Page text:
The UK government’s upcoming border checks will be implemented in a phased approach, the Department of Environment, Food and Rural Affairs has confirmed.

In a statement released today (19 April), Defra said physical checks would start as planned on 30 April for “the highest risk goods”.

Document checks, however, will still apply to “consignments of all risk levels”.

“Checks will be scaled up to full check levels in a sensible and controlled way”, Defra added.

The controls are also meant to apply to “medium-risk” food imports.

These include meat products like minced meat, rabbit, poultry, game, both chilled and frozen. They were also meant to affect some types of “wild-caught fish” such as chilled or frozen tuna, mackerel, anchovy and herring due to their histamines content.

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Processed dairy, including chilled milk, cheese containing raw, non-pasteurised raw milk and eggs were also due to require physical assessment.

At this stage, it is unclear when medium-risk goods will become eligible for the physical health and safety checks, nor when.  

All animal-based products imported from the EU and European Free Trade Association regions were required to adhere to the rules, as were plant products coming from the EU, Switzerland and Lichenstein.

A UK government spokesperson said: “As we have always said, the goods posing the highest biosecurity risk are being prioritised as we build up to full check rates and high levels of compliance. Taking a pragmatic approach to introducing our new border checks minimises disruption, protects our biosecurity and benefits everyone – especially traders.”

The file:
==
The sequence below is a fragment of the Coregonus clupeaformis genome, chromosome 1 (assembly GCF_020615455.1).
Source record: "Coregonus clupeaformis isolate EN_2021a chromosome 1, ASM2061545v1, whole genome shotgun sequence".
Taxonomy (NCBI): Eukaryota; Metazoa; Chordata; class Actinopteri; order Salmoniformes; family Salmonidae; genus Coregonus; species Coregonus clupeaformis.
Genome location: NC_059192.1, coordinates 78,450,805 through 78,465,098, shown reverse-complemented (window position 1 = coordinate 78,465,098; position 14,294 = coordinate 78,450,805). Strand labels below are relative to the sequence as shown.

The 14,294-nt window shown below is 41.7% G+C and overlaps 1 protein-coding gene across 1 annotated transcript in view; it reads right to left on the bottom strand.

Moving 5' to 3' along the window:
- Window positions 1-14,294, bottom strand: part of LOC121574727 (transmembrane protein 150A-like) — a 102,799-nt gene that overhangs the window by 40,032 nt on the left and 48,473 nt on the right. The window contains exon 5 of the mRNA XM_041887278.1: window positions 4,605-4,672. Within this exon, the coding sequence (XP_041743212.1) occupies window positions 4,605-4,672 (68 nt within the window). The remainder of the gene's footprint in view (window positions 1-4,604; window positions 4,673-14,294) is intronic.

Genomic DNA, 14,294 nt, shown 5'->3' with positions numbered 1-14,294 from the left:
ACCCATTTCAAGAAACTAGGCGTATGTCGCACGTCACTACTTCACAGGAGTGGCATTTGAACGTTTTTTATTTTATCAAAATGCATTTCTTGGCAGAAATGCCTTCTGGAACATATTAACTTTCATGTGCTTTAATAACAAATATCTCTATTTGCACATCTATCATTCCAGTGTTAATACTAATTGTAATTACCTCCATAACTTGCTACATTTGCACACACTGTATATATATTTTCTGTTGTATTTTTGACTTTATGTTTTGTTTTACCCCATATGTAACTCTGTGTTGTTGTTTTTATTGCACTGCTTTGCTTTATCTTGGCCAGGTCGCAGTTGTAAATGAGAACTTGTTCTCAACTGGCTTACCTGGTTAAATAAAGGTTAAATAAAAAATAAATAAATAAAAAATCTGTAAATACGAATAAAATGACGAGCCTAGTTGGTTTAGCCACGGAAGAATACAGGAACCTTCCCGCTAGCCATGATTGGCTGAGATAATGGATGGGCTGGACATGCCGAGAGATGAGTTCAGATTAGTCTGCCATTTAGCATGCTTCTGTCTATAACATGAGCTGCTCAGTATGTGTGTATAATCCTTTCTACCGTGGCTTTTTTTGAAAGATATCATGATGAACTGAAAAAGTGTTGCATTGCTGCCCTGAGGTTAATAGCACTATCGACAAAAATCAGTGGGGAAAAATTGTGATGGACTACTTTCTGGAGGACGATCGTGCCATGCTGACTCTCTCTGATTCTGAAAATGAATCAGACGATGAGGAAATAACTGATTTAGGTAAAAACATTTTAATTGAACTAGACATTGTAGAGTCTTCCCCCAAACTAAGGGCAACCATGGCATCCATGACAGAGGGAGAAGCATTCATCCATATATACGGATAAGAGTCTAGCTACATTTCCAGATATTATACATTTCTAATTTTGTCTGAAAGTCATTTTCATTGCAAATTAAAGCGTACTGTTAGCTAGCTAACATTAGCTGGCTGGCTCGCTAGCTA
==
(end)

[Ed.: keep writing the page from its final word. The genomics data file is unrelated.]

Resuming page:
They added they were “confident” that the ports “have sufficient capacity and capability across all points of entry to handle the volume and type of expected checks”.

Trade bodies have issued a lukewarm response to the news. In a statement sent to Just Food, Cold Chain Federation chief executive Phil Pluck said: “We welcome Defra’s recent engagement with the Cold Chain Federation about BTOM’s implementation and the recognition that a pragmatic approach is required.”

However, Pluck also stressed there is still an “ongoing confusion about how and when new checks will be introduced” which “makes these preparations incredibly challenging”.

He added that: “A phased approach is the right one but businesses urgently need clear information about what exactly these phases will include, and a definitive timeline. Giving businesses the certainty they need will help minimise the inevitable cost impacts of the new system for businesses and for consumers.”

The incoming checks are the second phase in the UK’s post-Brexit Broder Target Operating Model. The regulations were launched in January, with medium-risk goods needing to send a pre-notification to Defra 24 hours in advance of their arrival at the UK border, as well as requiring an Export Health Certificate.

Importers of low-risk foods, such as UHT milk, some pasteurised cheeses, vegetables like asparagus, cucumber and broccoli, and shelf-stable meat and dairy goods, will also need to pre-notify their consignment but will not need a health certificate.

So-called Consumer User Charges for animal, plants and plant products entering or transiting through the UK are also due to come into play at the end of April.

The charges has caused concern to mount over the BTOM’s potential impact on food prices in the agrifood sector.

Research published by the insurance group Allianz last week suggested checks could cost food and drink importers up to £2bn ($2.49bn), as well as hike inflation up by +0.15 percentage points over the next year.